…..It is also the case that of these seven prominent women scientists only four held salaried positions…. Ogilvie Gordon, Donald and Sargant were independent research workers, living on family funds in a manner more typical of the ‘amateur’ male scientists of an earlier era, and not competing for salaried positions despite life-long commitments to first class scientific work.
Despite professional recognition by their peers and notable honours, these scientists, the ablest of the women researchers in their fields, were on the very margins of the scientific community as far as consideration for such positions was concerned. Nevertheless, they and the women biochemists whose careers are outlined above did achieve success as independent researchers. Corresponding success and recognition by the established chemical community for women in traditional areas of chemistry is hard to find.”
The context in which these women made these achievements makes them all the more remarkable.
This year the event will have a particular focus on Women in Chemistry and #ALD2017 is to be hosted, for the first time, smack dab in the university’s Science and Engineering quarter in the James Clerk Maxwell Building.
There will be a range of guest speakers in the morning followed by fun technology activities from 11am to 2pm. Full Wikipedia editing training will be given at 2-3pm. Thereafter the afternoon’s edit-a-thon will focus on improving the quality of articles related to Women in STEM!
The day will close with Professor Polly Arnold, the Crum Brown Chair of Chemistry and winner of the Rosalind Franklin Award, introducing the short film, A Chemical Imbalance before taking part in a discussion panel.
All three events are free and open to all so taking part in Ada Lovelace Day is as as easy as 1,2,3.
You can book to attend one session, two sessions or all three.
1. Talks and Fun Science/Tech activities in Room 1206C James Clerk Maxwell Building
11am to 11.10am – Housekeeping and welcome from Melissa Highton, Assistant Principal for Online Learning.
Learn about editing if you like. there is a fun Wikipedia Adventure that takes 45-60 mins at home and leads you by the hand through the main guidelines and how to use the Source Editor. Then on the day, we will introduce you to the new improved Visual Editor interface which has made editing Wikipedia “easy“, “fun“, “really intuitive” and “addictive as hell“.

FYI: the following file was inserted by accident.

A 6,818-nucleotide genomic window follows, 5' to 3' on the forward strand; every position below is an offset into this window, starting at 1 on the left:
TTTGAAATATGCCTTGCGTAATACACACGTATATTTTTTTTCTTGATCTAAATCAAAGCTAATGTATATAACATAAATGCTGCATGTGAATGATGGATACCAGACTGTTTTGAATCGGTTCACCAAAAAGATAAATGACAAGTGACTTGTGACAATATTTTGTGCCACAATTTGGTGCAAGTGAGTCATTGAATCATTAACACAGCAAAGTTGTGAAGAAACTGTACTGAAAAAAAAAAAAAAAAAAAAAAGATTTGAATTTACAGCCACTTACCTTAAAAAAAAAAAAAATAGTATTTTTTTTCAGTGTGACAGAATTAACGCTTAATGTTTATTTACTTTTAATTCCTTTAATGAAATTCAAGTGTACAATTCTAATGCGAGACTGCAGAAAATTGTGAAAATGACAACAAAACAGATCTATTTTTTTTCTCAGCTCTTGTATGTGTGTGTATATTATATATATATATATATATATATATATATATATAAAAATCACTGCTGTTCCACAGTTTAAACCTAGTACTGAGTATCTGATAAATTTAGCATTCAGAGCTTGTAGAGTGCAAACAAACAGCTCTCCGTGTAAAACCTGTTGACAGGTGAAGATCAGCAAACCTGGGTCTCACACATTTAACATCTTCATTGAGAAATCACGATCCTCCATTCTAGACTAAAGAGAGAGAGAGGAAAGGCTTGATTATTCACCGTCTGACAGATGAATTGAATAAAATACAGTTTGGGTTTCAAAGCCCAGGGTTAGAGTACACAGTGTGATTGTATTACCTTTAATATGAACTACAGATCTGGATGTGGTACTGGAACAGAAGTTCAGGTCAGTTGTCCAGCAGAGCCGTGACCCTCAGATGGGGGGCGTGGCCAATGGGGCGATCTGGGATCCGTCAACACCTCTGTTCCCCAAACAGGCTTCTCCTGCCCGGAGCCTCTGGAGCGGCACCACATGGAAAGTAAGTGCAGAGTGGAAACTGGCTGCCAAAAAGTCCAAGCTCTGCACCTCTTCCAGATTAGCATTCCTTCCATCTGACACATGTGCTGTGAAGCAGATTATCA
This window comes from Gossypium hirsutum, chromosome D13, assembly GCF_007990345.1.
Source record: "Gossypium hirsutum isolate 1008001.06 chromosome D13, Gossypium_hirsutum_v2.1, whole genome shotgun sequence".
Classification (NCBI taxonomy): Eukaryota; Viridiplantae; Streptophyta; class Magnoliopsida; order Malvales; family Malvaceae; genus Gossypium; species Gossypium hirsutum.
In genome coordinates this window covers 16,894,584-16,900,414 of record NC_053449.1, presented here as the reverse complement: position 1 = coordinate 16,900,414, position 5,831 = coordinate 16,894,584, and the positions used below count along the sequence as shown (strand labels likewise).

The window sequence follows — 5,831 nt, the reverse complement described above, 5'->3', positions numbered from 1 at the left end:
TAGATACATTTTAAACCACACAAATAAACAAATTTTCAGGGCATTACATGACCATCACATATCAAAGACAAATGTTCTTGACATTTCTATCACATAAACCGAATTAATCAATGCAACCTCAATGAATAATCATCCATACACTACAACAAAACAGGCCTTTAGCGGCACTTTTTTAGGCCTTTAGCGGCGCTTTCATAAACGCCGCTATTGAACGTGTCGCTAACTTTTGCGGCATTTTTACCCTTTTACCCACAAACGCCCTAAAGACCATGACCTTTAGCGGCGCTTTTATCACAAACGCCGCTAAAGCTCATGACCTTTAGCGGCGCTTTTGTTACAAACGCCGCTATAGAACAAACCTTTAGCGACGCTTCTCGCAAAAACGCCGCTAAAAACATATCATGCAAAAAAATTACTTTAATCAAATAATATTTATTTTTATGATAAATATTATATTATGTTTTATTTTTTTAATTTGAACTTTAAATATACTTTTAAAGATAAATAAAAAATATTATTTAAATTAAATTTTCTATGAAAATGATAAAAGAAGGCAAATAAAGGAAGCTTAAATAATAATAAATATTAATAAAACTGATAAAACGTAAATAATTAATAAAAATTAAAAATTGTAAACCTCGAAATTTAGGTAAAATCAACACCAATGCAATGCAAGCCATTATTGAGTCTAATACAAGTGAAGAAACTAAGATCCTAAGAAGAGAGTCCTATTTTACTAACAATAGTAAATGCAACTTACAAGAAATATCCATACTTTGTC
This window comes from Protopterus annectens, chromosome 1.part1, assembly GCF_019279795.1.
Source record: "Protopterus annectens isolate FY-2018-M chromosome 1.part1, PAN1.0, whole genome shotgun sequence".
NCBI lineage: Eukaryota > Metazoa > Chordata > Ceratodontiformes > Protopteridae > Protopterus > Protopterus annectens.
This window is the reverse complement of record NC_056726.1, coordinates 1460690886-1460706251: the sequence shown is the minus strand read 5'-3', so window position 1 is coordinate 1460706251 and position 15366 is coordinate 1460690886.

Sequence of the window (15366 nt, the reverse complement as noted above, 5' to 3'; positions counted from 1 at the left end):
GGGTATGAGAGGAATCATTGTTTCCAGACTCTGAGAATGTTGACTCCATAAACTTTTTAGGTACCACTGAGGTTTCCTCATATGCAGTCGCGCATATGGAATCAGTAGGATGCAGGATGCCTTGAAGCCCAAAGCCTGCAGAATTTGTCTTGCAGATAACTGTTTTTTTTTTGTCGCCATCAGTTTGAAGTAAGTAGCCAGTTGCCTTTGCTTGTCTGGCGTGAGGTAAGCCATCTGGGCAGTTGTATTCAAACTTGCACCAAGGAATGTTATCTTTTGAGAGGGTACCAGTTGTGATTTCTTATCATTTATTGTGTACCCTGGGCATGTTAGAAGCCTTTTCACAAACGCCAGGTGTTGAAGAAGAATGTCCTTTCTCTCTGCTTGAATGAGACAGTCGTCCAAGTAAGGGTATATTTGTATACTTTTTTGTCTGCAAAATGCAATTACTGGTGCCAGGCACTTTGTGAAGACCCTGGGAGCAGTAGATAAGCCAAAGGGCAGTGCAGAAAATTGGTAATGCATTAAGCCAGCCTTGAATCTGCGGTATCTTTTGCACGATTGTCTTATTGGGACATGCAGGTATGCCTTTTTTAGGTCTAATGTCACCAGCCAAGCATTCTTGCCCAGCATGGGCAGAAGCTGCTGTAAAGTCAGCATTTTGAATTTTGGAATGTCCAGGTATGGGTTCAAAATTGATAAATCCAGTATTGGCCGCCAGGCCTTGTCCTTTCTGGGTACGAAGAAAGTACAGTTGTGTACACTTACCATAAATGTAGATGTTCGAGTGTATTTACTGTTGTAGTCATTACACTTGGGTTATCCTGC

Think about what you would like to edit – there are some suggested articles to create/improve below.
3. Film screening and panel discussion in James Clerk Maxwell Building – Lecture Theatre B
5:15pm to 6:15pm – A Chemical Imbalance – film screening and discussion with Professor Polly L Arnold, Crum Brown Chair of Chemistry.
‘Breakdown on evening programme (subject to alteration):’
5pm to 5.15pm – Housekeeping and Welcome.
5.15pm to 5.30pm – Introduction from Polly Arnold.
5.30pm to 5.45pm – Screening of ‘A Chemical Imbalance’.
5.45pm to 6.15pm – Panel discussion chaired by Anne-Marie Scott, Head of Digital Learning and Applications at the University of Edinburgh.
6.15pm – Close.
‘A Chemical Imbalance‘ is a short documentary film and book that ask why Edinburgh has such a long history of successful female chemists, and why women are still under-represented in all science fields. Following the film, Anne-Marie Scott will chair a panel discussion of the issues raised in the film; namely the low participation of Women in STEM fields and equality in the workplace.